But other factors have come into play over the past few years, not the least of which is the abundant availability of dozens of interesting lens options for DSLR users. There are more new and innovative lens choices on the market than have ever existed before. The DSLR revolution has brought millions of new video shooters to the market, both amateur and professional. This has resulted in greater economies of scale than have existed in the lens market for many years.
The world of lens mounts and lens-mount adapters is filled with arcane and specialized terms, but here’s a breakdown of the most popular options available.
Nikon. Nikon cameras use the classic and extremely popular Nikon F lens mount. This mount has been basically unchanged for over 50 years, so there are millions of Nikon F-mount lenses out there, both manual-focus and autofocus versions.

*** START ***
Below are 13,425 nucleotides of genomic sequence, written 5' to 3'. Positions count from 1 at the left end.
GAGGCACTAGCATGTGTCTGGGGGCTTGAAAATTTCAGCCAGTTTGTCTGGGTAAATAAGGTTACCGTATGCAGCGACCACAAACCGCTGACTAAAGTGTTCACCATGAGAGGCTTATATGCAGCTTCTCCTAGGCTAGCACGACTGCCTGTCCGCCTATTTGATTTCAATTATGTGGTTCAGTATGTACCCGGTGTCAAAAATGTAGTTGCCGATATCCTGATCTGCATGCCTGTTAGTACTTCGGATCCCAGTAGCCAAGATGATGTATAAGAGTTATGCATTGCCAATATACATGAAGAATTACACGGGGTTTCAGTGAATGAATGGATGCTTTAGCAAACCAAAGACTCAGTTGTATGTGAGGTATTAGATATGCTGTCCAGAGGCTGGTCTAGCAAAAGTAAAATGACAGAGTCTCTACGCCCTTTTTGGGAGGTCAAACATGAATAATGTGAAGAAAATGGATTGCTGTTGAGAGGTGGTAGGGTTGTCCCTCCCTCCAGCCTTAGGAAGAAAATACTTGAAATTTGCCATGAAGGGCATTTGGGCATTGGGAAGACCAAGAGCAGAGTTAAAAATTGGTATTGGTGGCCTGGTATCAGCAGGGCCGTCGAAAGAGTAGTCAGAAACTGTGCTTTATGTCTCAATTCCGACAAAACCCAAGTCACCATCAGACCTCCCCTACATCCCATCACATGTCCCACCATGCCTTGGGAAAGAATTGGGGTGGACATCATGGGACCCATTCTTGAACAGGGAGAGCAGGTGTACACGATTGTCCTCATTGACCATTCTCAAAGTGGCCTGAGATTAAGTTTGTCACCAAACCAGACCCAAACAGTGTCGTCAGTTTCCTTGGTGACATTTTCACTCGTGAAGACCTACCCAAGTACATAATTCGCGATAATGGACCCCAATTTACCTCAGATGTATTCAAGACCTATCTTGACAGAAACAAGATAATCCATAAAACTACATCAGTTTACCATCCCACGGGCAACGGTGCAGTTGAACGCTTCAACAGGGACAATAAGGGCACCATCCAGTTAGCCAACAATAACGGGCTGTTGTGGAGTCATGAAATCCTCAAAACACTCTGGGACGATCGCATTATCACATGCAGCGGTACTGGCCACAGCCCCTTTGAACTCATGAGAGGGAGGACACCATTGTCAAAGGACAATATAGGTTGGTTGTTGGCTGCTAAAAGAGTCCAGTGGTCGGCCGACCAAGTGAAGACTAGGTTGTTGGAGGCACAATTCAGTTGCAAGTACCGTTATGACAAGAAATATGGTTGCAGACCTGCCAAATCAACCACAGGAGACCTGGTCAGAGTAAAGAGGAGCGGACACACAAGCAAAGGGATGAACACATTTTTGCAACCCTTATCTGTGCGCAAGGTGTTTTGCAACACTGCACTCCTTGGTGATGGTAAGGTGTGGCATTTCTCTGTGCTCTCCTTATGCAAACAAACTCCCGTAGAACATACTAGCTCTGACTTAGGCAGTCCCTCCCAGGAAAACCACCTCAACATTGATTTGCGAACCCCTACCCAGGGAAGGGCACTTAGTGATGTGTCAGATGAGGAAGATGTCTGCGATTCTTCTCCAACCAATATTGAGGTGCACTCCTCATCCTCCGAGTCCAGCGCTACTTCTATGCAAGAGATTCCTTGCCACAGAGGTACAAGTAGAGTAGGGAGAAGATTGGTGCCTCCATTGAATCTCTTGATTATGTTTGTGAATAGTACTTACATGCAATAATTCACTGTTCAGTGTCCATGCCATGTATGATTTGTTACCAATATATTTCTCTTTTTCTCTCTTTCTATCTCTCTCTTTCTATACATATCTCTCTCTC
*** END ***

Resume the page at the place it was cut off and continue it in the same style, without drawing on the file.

Canon. Canon currently has two mount/lens styles available. For full-frame cameras like the Canon EOS 5D Mark II, there’s a line of EOS-mount lenses available. For cropped-sensor (APS-C) cameras like the 7D, T3i and 60D, there’s a line of EF-S lenses. There’s one-way lens compatibility within the Canon DSLR family; the crop-sensor cameras can use the full-frame EOS lenses, but the crop-sensor-only EF-S lenses can’t be used on a full-frame Canon camera.
Micro 4/3. Micro 4/3 is a relatively new development in the market, first popularized in Panasonic’s Lumix DMC-GH1, but now has become a standard with many other still/video cameras by different manufacturers.
A-Mount and E-Mount. Both are proprietary Sony mounts used widely on Sony’s latest Alpha (A-mount) and NEX (E-mount) lines of cameras.